Last Updated on 8th November 2019
The religious setting of Farnham and its surroundings
As Hazrat Khalifatul Masih Vaa arrived back to the Markaz from his successful tour of Europe only a few days ago, we thought we would take a quick look at the history of the blessed place that is Islamabad
We see the suffix “ham” in names of many English towns and places – meaning an enclosure. A town enclosed in the English countryside of Surrey, surrounded by expanses of fern, got to be called Farnham. Among the finds of recent excavations are kilns dating back to the Paleolithic era – the early period of stone age. Further excavations have given archaeologists much material to link to all other ages that followed; from middle stone ages to latter, from the Bronze ages to the days of Iron and from the Romano-British occupation of the land to the centuries that followed.1
Reports of a 1924 excavation revealed sunken structures of a town dating back to the 6th century.2 Farnham is situated by the northern branch of River Wey, only three miles from Islamabad, Tilford. The first mention we find of Farnham in history is in the year 688 CE; about 50 years after the demise of the Holy Prophetsa of Islam. Cadwalla, the King of Wessex (685-688) granted this piece of land, called Farnham, for building a monastery and this was recorded in a charter in the following words:
“AD 688… Caedwalla, king of the (West) Saxons, to Cedde Cist and Criswa, grant, for the foundation of a minster, of land at Farnham, Surrey, including land at Binton and Churt, Surrey…”3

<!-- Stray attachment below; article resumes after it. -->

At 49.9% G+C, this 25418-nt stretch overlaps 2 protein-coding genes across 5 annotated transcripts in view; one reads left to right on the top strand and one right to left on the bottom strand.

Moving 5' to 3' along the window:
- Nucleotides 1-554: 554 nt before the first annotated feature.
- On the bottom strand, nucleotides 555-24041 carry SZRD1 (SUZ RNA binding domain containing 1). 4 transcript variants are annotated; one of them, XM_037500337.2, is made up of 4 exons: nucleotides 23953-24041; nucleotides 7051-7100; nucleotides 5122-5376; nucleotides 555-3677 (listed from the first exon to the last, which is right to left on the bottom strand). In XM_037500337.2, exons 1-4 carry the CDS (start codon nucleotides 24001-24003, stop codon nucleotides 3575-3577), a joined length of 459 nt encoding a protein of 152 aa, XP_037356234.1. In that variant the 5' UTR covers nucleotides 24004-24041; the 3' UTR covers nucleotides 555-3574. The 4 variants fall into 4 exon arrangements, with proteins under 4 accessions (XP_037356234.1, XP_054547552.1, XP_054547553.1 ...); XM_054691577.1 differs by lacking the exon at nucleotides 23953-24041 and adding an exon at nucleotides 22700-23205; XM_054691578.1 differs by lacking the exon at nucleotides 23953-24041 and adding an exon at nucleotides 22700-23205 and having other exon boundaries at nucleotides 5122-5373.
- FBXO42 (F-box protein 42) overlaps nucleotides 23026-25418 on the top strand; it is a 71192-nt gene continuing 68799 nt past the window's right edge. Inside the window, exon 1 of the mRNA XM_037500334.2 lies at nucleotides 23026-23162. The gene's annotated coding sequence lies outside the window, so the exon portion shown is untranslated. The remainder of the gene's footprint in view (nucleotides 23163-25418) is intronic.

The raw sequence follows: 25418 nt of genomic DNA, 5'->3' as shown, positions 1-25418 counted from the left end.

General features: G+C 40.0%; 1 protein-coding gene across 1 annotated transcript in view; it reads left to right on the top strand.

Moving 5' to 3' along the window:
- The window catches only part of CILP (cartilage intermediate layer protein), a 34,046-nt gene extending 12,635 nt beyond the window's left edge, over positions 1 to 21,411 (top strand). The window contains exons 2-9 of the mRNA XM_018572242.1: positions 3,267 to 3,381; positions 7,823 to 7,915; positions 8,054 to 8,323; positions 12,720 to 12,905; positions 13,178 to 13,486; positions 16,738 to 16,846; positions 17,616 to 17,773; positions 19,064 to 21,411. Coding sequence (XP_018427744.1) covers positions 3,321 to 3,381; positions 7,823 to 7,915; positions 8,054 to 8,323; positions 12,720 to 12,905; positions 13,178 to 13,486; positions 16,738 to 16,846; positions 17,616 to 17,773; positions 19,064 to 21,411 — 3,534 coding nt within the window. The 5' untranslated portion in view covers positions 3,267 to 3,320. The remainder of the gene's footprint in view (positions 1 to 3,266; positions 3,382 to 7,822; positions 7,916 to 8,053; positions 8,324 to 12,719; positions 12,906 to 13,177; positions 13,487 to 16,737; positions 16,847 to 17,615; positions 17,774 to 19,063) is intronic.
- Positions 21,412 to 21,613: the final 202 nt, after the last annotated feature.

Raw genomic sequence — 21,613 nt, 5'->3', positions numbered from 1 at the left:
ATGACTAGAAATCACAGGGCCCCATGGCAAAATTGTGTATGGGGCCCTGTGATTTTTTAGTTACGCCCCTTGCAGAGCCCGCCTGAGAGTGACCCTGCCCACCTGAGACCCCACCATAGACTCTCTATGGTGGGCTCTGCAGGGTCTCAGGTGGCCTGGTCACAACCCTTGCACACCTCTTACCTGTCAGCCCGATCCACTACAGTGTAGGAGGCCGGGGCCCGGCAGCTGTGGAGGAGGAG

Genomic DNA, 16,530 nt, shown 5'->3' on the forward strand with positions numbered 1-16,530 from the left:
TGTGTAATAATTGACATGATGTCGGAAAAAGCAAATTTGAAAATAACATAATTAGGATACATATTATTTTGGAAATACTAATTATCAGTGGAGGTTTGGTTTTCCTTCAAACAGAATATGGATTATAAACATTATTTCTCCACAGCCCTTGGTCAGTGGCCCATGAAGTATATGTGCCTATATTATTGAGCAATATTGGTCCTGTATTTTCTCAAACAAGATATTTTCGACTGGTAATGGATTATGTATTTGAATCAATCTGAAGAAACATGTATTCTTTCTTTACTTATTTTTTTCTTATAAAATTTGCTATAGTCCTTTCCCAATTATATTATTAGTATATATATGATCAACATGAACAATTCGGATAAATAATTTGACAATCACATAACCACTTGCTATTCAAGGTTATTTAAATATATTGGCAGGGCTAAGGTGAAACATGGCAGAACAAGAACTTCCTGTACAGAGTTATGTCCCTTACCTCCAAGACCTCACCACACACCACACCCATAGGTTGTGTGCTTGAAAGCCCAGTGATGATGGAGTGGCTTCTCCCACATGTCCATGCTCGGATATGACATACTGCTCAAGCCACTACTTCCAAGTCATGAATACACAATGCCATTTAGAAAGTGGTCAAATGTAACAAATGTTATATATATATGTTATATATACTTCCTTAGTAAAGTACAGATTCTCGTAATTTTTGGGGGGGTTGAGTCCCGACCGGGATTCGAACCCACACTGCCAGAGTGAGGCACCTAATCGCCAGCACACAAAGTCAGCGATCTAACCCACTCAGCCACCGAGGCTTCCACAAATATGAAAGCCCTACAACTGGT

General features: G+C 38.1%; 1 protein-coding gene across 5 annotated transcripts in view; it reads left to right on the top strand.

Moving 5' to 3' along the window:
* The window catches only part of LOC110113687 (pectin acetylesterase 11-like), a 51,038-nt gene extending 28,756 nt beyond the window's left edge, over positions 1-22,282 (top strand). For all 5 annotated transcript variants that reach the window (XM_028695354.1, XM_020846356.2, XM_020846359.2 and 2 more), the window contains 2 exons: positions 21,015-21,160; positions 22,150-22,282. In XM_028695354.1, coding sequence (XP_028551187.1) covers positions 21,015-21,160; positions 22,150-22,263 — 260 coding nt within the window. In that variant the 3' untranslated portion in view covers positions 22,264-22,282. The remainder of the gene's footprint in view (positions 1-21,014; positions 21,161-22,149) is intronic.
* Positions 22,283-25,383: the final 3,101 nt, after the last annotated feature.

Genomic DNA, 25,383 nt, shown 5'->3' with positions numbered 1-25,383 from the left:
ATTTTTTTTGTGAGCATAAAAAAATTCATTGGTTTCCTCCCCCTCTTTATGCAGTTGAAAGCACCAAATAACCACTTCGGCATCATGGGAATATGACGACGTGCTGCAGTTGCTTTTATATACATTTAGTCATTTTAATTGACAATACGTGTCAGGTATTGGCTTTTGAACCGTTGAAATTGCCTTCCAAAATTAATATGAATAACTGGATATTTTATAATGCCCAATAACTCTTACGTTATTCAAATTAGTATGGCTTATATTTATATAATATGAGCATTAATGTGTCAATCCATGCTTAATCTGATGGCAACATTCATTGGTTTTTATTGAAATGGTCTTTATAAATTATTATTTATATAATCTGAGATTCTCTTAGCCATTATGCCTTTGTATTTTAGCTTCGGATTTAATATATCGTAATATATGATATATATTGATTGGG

So, the first mention of Farnham and its surrounding land occurs when the King donated the town and its surrounding district to the Church and to the diocese of Winchester. By the 8th century, it was administered and run by the Bishop of Winchester. It was given the status of a manor, the lord being the Bishop of Winchester, and remained so for the thousand years that followed.4
Back then, the lord of a manor was entitled to collect taxes from a stretch of parishes surrounding his manor; this stretch of parishes was called a “hundred”. When William the Conqueror ordered a detailed survey of England to be carried out (1086) – the Domesday Survey – the hundred of Farnham consisted of around 16 parishes, including Waverley, Elstead and Tilford.5
Later, history has religion and politics intertwined just as the rest of England in those times. However, we know that the first spirit of religion was blown in the air of Farnham and its surroundings just a few years after the demise of the Holy Prophetsa of Islam, peace and blessings of Allah be upon him. The Holy Prophetsa had prophesied that the sun of Islam would rise from the west in the latter days when that the Messiah will counter Christianity in its hubs. Foundations for this big encounter being laid at Farnham coincide with the same time as the early foundations of Islamic eschatology.
Monastery at Waverley